Forecast predicts record Gulf of Mexico dead zone

By on June 21, 2013
A graphic of the dead zone (depicted in red) along the Gulf Coast (Credit: NOAA)

Forecasts from the National Oceanic and Atmospheric Administration and three academic organizations predict that the Gulf of Mexico dead zone may be as large as the state of New Jersey this year, according to a NOAA press release.

Predictions of the potential record dead zone come due to flooding in the Midwest, which caused heavy nutrient runoff into the Mississippi River.  In May, the U.S. Geological Survey estimated 153,000 metric tons of nutrients flowed into the Gulf of Mexico, 94,900 metric tons more than last year.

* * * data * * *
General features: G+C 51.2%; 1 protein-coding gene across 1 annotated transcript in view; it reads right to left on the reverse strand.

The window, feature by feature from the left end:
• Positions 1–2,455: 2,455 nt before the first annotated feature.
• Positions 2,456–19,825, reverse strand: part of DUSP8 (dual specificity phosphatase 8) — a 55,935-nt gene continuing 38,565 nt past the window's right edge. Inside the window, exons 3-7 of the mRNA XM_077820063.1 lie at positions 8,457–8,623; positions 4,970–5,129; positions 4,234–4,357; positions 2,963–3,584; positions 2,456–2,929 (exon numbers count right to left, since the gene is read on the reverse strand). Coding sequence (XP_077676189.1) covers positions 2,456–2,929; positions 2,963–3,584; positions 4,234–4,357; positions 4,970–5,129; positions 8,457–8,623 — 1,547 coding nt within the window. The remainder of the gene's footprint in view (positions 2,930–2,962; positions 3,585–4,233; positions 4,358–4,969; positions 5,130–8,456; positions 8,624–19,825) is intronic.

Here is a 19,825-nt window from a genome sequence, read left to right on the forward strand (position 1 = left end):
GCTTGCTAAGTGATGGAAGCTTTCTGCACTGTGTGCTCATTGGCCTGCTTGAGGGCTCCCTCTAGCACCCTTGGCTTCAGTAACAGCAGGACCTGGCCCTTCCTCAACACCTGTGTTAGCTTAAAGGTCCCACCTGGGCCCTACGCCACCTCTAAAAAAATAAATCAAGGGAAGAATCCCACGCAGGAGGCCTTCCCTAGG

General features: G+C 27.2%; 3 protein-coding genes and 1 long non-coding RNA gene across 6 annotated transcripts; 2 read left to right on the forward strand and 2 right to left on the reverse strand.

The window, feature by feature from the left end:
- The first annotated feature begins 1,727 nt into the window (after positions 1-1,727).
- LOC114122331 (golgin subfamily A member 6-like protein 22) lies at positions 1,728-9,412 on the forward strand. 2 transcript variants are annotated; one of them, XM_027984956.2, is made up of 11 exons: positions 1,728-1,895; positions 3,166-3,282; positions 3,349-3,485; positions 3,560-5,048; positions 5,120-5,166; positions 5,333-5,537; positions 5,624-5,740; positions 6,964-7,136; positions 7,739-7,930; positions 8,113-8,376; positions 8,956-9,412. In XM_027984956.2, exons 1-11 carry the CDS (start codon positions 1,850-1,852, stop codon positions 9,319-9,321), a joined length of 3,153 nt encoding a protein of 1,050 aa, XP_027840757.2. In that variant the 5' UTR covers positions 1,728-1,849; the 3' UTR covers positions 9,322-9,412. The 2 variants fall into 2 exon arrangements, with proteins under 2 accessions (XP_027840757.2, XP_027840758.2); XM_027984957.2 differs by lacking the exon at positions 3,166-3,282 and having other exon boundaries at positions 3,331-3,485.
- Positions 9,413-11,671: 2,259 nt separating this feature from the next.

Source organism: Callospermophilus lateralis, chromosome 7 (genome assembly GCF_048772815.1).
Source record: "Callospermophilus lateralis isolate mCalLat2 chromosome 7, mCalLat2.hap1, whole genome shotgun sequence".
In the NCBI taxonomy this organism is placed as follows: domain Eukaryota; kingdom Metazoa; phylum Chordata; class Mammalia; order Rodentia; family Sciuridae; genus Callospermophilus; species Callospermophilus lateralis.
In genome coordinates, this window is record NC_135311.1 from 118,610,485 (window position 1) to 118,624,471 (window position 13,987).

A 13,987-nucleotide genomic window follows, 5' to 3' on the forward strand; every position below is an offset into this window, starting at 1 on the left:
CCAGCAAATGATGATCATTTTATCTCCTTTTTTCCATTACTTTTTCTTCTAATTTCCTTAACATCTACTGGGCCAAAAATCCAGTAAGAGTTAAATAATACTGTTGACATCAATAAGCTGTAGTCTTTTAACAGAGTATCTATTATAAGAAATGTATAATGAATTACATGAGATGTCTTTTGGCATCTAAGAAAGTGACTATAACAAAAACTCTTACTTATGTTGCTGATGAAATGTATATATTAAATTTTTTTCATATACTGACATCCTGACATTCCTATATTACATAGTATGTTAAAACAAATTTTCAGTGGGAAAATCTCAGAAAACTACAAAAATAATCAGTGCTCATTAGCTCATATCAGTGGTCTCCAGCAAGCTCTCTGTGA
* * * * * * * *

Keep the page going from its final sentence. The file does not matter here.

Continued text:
The forecast states that the gulf could have between 7,286 and 8,561 square miles of low oxygen water, uninhabitable to many aquatic species.

Researchers from the University of MichiganLouisiana State University and Louisiana Universities Marine Consortium all contributed to modeling and prediction of the dead zone.

Image: A graphic of the dead zone (depicted in red) along the Gulf Coast (Credit: NOAA)

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